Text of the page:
As you may have already noticed, we’re recommending that you cover a lot of bases when you apply to a job. Nursing is unique in this way because the jobs can have a laundry list of skills and requirements. At the same time, you want to keep your resume at a reasonable length. So the cover letter presents an opportunity for you to cover bases that you’re not able to cover on the resume. Additionally, it’s your best opportunity to differentiate and really sell yourself. Check out this post on creating an amazing nursing cover letter for more information.
Mistake #5: Using a Resume Generator with Scripted Text
Scripted cookie-cutter text has become a big problem in recent years with the advent of online resume generators. Sites like LiveCareer, ResumeGenius and many others pitch a seemingly amazing offer. Join their service, select one of their pre-formatted resume templates, and use their massive library of professionally written resume phrases to quickly create an amazing resume. It sounds great on the surface, but there are two major problems with these services.
First and foremost, the value of the scripted resume phrases is questionable at best, especially for nurses. These services claim that the phrases are optimized for applicant tracking systems. That’s nearly impossible considering how unique each job posting is. Moreover, the vast majority of the phrases are applicable to general jobs not nursing jobs. Unfortunately, many users buy in to the claim that these phrases will work for resume optimization and end up with a poorly optimized resume.
Additionally, the claims of resume builders tend to convince candidates that it’s okay to use one general resume for each job posting. Moreover, these resume phrases are becoming commonplace and therefore make your resume appear the same as everyone else’s. Perhaps most importantly, most of the phrases are “duties driven” as opposed to “results driven”. Which is a problem that we will discuss further below. All of this means that resumes created using these services tend not to include the unique achievements and details that will set you apart from other candidates.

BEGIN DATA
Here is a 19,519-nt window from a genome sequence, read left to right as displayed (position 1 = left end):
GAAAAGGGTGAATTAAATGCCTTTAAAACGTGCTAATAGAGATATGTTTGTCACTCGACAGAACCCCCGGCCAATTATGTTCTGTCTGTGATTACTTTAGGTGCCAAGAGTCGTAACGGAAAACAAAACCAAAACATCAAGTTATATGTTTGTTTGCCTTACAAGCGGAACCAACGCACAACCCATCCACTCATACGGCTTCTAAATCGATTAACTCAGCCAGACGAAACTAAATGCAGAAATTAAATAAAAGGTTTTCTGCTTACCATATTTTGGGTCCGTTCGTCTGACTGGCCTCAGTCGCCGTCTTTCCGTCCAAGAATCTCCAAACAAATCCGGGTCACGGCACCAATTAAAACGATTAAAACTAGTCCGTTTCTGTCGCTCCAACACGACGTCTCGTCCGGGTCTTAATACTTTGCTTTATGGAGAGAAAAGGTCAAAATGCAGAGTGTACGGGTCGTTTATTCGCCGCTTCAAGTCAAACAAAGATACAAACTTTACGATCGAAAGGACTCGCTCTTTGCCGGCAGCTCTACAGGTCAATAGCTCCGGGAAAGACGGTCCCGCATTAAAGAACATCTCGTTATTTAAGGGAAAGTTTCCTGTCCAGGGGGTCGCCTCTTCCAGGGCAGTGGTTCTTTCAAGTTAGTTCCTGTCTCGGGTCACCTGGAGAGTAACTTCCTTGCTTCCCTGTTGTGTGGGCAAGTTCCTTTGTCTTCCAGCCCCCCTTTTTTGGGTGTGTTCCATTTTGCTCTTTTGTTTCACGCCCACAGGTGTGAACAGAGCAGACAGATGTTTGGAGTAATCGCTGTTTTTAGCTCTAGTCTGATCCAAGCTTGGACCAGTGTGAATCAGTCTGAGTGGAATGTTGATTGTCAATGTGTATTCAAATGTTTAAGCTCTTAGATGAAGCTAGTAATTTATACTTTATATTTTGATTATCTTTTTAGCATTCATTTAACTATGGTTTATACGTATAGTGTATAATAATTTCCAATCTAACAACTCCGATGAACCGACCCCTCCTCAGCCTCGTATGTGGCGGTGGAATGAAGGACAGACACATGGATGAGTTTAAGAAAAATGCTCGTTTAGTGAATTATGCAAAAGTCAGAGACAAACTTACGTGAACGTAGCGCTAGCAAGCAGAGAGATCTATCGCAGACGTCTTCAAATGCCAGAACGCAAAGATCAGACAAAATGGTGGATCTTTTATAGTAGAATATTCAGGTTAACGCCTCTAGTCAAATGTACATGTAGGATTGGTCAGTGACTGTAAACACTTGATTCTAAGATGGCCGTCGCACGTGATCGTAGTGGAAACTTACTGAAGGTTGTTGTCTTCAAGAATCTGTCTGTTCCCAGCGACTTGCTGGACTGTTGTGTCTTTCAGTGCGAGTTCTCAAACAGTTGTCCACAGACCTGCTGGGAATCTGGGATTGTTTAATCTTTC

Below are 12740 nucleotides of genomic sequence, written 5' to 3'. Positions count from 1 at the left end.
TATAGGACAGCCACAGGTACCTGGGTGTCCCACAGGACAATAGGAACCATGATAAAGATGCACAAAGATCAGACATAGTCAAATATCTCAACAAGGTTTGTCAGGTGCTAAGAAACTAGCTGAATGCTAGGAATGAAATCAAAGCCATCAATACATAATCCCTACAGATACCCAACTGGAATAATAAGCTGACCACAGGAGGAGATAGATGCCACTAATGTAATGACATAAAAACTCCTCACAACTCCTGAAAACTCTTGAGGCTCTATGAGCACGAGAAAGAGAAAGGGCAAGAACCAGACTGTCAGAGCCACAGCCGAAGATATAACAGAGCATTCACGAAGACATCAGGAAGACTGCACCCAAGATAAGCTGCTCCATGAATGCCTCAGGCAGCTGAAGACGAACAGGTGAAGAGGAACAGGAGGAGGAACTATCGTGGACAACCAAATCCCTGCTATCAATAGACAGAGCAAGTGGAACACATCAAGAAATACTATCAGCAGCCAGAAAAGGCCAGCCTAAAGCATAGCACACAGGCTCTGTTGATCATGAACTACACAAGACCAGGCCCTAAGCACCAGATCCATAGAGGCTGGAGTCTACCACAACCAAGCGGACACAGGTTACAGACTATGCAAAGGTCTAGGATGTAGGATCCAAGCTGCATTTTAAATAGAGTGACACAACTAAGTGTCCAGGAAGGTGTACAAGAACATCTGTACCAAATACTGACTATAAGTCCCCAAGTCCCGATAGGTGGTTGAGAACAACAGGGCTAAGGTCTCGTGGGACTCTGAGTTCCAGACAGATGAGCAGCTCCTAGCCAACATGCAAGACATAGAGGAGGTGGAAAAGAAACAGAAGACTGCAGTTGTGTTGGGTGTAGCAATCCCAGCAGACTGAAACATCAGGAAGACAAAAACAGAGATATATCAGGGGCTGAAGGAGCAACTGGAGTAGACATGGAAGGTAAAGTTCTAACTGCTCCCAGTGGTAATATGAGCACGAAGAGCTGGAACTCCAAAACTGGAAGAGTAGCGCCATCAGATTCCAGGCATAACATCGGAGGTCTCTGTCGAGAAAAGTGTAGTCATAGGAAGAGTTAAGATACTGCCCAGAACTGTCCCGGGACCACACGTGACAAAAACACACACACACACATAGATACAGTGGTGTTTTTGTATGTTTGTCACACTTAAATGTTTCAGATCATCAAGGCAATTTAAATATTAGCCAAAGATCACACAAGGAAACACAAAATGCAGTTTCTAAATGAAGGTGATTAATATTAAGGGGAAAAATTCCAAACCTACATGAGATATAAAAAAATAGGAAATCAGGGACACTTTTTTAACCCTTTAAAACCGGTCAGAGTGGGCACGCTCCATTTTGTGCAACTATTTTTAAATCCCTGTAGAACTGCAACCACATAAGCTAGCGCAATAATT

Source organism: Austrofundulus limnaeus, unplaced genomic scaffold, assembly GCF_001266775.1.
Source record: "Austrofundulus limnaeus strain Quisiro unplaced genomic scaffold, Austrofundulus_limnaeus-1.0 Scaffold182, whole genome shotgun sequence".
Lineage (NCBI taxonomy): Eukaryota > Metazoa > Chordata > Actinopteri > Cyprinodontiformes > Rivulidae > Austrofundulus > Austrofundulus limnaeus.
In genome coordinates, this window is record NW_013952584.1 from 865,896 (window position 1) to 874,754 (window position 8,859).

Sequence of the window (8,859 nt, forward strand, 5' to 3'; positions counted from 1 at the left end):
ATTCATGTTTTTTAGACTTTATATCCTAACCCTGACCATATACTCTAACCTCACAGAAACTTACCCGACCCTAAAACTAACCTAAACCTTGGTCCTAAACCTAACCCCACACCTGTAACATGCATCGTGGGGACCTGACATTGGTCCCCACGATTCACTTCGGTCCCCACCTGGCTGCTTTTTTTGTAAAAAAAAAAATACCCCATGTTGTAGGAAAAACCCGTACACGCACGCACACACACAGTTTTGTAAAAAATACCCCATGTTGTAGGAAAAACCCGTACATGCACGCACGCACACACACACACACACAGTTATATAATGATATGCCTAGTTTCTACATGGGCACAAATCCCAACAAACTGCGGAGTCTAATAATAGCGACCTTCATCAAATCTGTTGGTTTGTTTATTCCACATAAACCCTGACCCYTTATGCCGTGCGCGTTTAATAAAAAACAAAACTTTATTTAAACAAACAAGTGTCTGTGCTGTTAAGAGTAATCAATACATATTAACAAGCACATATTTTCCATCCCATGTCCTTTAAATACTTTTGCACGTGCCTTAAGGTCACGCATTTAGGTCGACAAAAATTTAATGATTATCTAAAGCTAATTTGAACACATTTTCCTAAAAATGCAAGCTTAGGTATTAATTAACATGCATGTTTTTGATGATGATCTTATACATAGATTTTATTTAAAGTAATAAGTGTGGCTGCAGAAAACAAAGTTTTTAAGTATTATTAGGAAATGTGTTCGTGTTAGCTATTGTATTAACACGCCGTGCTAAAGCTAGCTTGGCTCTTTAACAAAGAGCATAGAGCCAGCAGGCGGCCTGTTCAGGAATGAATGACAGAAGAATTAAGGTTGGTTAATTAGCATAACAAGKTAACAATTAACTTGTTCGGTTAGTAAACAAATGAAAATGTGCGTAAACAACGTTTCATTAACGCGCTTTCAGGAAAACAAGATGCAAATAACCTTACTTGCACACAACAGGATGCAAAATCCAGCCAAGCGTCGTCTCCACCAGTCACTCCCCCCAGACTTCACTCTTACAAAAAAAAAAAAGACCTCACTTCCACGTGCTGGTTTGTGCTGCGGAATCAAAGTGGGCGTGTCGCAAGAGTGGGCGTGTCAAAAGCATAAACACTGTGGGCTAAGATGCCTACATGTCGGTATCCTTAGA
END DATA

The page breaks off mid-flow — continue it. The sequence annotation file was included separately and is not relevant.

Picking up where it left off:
Second, resume builders compromise your personal contact information and therefore your privacy. You see, one of the main revenue streams for resume builders is the sale of personal contact information and other data. And because this is your resume, you tend to enter ALL of your contact information. Moreover, nursing contact information is very valuable. It has a high resale value. If you choose to use a resume builder, be sure to check their privacy policies prior to joining.
Mistake #6: Not Providing Details about Your Previous Healthcare Employers
I recruited for permanent, travel and PRN jobs when I worked for a national healthcare staffing agency. The hiring managers routinely required various details about a candidate’s previous employers to be present on the resumes of the candidates we submitted. If the details weren’t there, then the manager wouldn’t even consider the candidate. This is an undeniable signal that such details are important.